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Rilo Kiley, ‘Rkives’ (Little Record Company)

Rilo Kiley: It's a hit
SPIN Rating: 8 of 10
Release Date: April 02, 2013
Label: Little Record Company

How many bands’ outtakes could serve as a primer? Rkives is not the sorely nonexistent sixth Rilo Kiley album, unfortunately, but as a career-spanning loose-ends wrap-up, it’s sure a lot better than the next best thing. Revealing more to outsiders than, say, that entire Nirvana box set, it revels in the seemingly defunct L.A. pop greats’ status as old-school virtuosos who turned the new school on.

There’s no way to explain why Rilo Kiley were loved — yes, loved —without sounding like a bygone jerk. They played their instruments, oh yes they did. And not just good-student guitar architect Blake Sennett and powerhouse frontwoman Jenny Lewis. Premium pounder Jason Boesel graces Rkives‘ “It’ll Get You There” with a car-factory whomp fitting of both Psychocandy and Kings of Leon, while Pierre de Reeder’s bass adds concrete boots to the set’s most irresistible track, “Runnin’ Around.” The leaders throw their sizable talent around, too: Sennett takes an incinerating solo on “Well, You Left” and tumbles through one of his most elegant chord sequences for “Let Me Back In,” in which Lewis drunk-dials L.A., while her gospel turns on “Draggin’ Around” and New Orleans vamping on “About the Moon” just make anyone who insists indie rock only discovered R&B last year look like an asshole.

Fans grew with this band, which never released a record on the same label and flamed out too quickly (they lived from 1999-2007, approximately) while never lacking for ideas. Justin Timberlake could learn about both Gloria Estefan and three-ways from “Dejalo” (off ’07 career peak Under the Blacklight, and that wasn’t even their first three-way song); just try and choose between the original and the awesome Too $hort remix included here (you need both). On “Well, You Left,” they didn’t waste a full horn section just because another record was complete without it.

Lewis’ skills sharpened in public, not just because she was a child actress, but because her voice bloomed from a timid folkie into an American Idol finalist, with caustic narrative detail to match Warren Zevon, another of L.A.’s estranged exes. “I hope you don’t think I make a habit of taking strange drives,” she sings to a cowed duet partner on “I Remember You,” while Sennett fingertaps his best “Marquee Moon.” Her coyness was a gift you’d never call noncommittal or ambiguous — who else could’ve sold the “He’s runnin’ round takin’ dirty pictures” line on “Runnin’ Around”? (Maybe a Lana Del Rey who dallied with Slash instead of Axl.) That’s followed by the second-most joyous song here: “All the Drugs.”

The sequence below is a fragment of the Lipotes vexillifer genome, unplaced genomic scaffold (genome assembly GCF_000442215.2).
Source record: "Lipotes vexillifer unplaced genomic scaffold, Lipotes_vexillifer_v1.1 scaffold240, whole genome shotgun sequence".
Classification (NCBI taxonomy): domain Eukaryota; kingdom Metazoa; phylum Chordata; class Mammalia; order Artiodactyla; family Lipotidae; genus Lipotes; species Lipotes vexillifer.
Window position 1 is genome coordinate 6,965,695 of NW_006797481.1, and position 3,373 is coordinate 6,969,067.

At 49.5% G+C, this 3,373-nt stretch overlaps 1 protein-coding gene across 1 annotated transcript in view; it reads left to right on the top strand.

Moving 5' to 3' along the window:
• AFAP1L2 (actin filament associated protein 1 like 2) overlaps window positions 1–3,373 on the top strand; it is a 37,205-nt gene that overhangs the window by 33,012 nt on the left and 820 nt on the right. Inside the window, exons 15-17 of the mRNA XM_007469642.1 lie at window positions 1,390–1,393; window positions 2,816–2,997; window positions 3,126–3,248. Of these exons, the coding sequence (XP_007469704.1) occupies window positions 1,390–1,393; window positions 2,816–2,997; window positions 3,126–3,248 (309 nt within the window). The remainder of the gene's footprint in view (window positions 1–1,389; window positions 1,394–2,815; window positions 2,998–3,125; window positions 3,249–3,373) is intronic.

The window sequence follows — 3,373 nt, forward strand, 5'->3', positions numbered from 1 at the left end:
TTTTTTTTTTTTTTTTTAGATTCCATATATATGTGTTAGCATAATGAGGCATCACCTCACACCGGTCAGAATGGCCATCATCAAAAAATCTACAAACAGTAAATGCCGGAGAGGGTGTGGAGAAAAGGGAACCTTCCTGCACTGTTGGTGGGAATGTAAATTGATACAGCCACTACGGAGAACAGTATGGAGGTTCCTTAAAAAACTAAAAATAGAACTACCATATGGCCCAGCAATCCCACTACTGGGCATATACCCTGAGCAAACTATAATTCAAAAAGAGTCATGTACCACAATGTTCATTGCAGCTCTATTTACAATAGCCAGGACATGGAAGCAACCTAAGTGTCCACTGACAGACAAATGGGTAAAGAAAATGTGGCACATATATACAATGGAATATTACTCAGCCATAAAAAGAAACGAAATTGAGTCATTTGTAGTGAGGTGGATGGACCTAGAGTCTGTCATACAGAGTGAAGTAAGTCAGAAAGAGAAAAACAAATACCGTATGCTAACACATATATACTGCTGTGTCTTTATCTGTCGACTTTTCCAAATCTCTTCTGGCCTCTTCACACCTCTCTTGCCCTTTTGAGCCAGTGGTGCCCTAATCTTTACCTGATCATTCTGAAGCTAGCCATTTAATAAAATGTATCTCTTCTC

Being 77 minutes of outtakes, Rkives does lack the formal belt-cinch of their two best albums, Blacklight and 2004’s More Adventurous (every Rilo album except 2001’s Takeoffs and Landings was better than the one before, lest an old-guard Saddle Creek fan tell you otherwise). Going just by the evolution of Lewis’ voice, the track list works somewhat backward chronologically, where less interesting grandiosities called “Emotional” and “American Wife” appear after track nine. Mini-opera “A Town Called Luckey” is probably one six-minute-plus track too many. And the closing inclusion of excellent 1999 debut single “The Frug” only serves as a sad reminder that excellent debut album Initial Friend remains puzzlingly out-of-print for those without a spare $200 to blow on eBay.

This set’s most recent analogue is Stephin Merritt’s revelatory Obscurities, which’d make a great home for the Martian-Casio demo of 2001’s “Rest of My Life,” were it not perfectly comfortable here: “For the rest of my life / I’m gonna search for someone just like you,” Sennett sings. He’s not talking about the most amazing band he’ll ever play in. But you’ll listen for clues.